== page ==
Simplification of Criminal Law: Kidnapping - A Consultation Paper
Consultation Paper 200
- Law Commission
- TSO (The Stationery Office)
In 'Simplification of Criminal Law: Kidnapping - A Consultation Paper (Consultation Paper 200)', the Law Commission says the legal definition of kidnap needs to be rewritten to allow prosecutors to deal properly with each offender as the existing definition is confusing and ambiguous.
Kidnapping is a common law offence - a historic crime developed in the courts, rather than being defined exactly by an Act of Parliament. It covers a huge range of possible offences, from minor domestic incidents to major conspiracies, and can carry a maximum life sentence.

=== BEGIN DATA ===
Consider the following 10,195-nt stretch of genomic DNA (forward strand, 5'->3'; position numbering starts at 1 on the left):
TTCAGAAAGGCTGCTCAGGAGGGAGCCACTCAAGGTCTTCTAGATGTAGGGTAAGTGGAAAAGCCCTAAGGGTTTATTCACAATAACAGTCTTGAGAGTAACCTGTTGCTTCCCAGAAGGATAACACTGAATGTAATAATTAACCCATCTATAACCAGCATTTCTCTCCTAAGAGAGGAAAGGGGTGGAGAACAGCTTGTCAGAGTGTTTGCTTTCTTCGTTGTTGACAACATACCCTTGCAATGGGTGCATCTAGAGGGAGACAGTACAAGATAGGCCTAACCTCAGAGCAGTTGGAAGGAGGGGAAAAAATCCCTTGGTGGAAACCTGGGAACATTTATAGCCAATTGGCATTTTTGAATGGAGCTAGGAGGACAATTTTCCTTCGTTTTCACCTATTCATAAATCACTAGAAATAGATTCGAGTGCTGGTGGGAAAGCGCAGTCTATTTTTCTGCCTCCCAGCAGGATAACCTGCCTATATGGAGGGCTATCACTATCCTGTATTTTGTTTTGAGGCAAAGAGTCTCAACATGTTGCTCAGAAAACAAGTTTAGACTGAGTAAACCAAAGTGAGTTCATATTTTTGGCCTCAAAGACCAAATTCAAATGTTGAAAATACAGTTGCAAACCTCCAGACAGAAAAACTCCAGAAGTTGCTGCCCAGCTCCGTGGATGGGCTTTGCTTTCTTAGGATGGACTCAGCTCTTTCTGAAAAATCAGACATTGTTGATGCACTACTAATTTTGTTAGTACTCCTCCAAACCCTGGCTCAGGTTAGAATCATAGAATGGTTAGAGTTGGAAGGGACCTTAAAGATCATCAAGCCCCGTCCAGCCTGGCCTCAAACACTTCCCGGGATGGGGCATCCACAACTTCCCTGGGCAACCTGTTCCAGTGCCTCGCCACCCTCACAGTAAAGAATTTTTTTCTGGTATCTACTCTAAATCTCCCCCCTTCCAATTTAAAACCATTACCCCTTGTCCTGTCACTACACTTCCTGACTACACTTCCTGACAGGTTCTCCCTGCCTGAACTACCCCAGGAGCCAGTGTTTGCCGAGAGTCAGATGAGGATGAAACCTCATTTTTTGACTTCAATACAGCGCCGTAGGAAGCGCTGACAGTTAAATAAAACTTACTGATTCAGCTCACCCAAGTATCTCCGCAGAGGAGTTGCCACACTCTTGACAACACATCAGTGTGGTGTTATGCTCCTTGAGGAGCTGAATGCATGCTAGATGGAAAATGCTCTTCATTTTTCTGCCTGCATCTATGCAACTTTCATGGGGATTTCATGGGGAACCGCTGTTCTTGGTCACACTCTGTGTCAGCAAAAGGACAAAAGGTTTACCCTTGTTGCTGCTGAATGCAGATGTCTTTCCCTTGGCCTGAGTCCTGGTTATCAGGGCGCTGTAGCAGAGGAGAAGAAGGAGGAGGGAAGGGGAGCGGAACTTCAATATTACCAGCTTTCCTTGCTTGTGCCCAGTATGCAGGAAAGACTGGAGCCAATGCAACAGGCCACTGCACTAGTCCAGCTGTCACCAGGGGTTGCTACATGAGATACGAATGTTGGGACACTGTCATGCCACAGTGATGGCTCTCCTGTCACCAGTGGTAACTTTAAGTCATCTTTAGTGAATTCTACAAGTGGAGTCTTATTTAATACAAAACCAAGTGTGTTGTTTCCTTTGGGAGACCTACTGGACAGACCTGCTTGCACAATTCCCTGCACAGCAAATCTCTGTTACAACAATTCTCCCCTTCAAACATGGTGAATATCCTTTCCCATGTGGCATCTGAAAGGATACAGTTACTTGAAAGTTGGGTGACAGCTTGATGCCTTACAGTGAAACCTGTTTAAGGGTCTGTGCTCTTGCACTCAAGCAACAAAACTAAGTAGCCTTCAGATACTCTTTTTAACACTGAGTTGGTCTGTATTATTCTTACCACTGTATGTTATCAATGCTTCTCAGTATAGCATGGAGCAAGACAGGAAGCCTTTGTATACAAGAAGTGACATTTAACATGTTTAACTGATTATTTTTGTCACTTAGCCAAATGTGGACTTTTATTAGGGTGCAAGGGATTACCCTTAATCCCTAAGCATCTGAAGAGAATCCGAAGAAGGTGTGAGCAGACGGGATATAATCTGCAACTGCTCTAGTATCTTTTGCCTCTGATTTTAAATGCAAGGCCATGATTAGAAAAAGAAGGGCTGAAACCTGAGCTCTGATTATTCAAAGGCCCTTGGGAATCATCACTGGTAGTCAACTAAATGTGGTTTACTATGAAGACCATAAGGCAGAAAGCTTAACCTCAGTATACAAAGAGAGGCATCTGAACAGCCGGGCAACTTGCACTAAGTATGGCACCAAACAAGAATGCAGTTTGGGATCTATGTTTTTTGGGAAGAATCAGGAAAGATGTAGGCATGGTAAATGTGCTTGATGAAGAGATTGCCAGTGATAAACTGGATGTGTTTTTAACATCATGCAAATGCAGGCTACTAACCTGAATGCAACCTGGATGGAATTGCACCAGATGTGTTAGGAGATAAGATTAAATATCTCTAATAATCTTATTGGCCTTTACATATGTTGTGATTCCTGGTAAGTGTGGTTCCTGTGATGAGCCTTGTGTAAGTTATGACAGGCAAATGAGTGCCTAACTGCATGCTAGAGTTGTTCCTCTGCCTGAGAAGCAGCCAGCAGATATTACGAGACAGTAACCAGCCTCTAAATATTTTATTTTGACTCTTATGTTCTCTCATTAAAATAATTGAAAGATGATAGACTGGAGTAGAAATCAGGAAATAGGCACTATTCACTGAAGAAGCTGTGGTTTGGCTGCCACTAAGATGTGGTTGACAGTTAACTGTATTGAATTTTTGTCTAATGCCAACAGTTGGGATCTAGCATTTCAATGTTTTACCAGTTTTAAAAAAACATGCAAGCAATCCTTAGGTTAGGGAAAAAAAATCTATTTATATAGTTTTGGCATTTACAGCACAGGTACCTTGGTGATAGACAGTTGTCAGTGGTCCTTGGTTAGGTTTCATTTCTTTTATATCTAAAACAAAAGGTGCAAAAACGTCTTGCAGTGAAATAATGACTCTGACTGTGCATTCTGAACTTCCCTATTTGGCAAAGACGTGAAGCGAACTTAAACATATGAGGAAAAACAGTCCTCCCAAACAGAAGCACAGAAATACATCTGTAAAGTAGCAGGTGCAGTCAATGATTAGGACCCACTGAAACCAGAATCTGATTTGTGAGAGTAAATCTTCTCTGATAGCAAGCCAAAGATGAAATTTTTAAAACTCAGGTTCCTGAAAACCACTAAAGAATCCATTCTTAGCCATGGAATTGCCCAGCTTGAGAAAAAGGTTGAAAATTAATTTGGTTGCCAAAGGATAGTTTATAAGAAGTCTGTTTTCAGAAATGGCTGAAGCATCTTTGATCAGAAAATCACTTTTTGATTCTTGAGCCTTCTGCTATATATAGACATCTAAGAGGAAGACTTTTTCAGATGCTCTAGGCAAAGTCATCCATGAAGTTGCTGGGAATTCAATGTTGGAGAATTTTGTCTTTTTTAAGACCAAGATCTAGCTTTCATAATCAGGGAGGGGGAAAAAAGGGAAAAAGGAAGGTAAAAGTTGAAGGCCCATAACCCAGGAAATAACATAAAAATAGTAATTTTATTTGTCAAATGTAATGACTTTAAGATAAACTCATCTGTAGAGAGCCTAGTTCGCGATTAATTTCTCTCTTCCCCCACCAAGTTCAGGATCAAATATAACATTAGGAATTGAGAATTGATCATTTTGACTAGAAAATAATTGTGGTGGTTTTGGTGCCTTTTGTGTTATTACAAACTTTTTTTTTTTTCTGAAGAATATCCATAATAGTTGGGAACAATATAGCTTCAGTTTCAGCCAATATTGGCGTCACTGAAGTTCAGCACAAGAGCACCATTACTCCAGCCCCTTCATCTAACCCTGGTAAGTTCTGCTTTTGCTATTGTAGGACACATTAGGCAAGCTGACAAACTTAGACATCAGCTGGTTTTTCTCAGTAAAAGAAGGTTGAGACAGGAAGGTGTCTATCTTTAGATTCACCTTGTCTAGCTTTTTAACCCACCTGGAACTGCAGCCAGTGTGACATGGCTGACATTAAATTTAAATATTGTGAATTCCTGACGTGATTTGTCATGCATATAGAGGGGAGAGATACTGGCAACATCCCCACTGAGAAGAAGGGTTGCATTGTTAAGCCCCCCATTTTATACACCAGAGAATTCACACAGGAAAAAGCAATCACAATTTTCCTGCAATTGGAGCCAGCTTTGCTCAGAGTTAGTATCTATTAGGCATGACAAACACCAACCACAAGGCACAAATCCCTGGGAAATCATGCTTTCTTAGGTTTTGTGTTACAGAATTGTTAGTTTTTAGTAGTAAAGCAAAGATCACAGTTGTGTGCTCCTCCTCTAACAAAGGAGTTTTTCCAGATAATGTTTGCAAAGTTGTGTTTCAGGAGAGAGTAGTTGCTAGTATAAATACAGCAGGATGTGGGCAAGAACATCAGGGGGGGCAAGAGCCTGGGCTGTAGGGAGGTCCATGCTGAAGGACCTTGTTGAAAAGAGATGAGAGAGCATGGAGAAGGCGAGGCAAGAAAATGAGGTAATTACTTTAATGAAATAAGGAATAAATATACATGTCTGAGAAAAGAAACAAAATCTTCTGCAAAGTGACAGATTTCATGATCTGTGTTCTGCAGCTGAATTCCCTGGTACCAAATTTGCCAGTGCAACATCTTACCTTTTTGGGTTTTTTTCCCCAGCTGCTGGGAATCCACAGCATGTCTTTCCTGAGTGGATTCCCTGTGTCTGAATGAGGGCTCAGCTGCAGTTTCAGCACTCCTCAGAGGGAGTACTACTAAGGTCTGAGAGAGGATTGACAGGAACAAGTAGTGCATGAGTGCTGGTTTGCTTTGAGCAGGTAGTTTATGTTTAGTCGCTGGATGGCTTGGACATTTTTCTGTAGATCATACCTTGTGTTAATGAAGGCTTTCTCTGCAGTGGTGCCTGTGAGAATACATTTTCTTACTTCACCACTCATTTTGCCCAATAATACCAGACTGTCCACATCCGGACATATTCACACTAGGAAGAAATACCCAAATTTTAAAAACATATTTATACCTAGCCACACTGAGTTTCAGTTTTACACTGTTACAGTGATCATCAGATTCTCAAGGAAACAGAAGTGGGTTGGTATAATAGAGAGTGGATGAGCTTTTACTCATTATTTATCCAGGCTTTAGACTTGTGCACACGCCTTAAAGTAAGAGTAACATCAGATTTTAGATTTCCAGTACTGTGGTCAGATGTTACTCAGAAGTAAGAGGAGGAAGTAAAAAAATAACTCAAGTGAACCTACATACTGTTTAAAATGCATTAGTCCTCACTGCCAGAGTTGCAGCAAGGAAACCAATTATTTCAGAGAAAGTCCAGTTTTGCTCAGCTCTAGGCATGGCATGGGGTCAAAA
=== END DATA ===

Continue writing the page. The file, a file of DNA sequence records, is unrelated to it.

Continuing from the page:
The Law Commission finds kidnap to be more complex than the popular view that the offence occurs when someone is taken against their will. Prosecutors must also show that there was either fraud or force involved - otherwise they must rely on other offences such as abduction or false imprisonment. This means there is a gap in the law where either a child or a vulnerable adult - such as someone with learning disabilities - is enticed away.
If force or fraud by a perpetrator cannot be proven by prosecutors, in the worst-case scenario, someone who kidnapped a child would face a maximum sentence of just seven years.
Kidnap could be made more workable by simply showing that the victim had not given their consent to being taken away. The Commission also says reforms could allow minor cases to be dealt with by magistrates' courts, saving both time and money.
|Format||Paperback||Published||28 Sep 2011|
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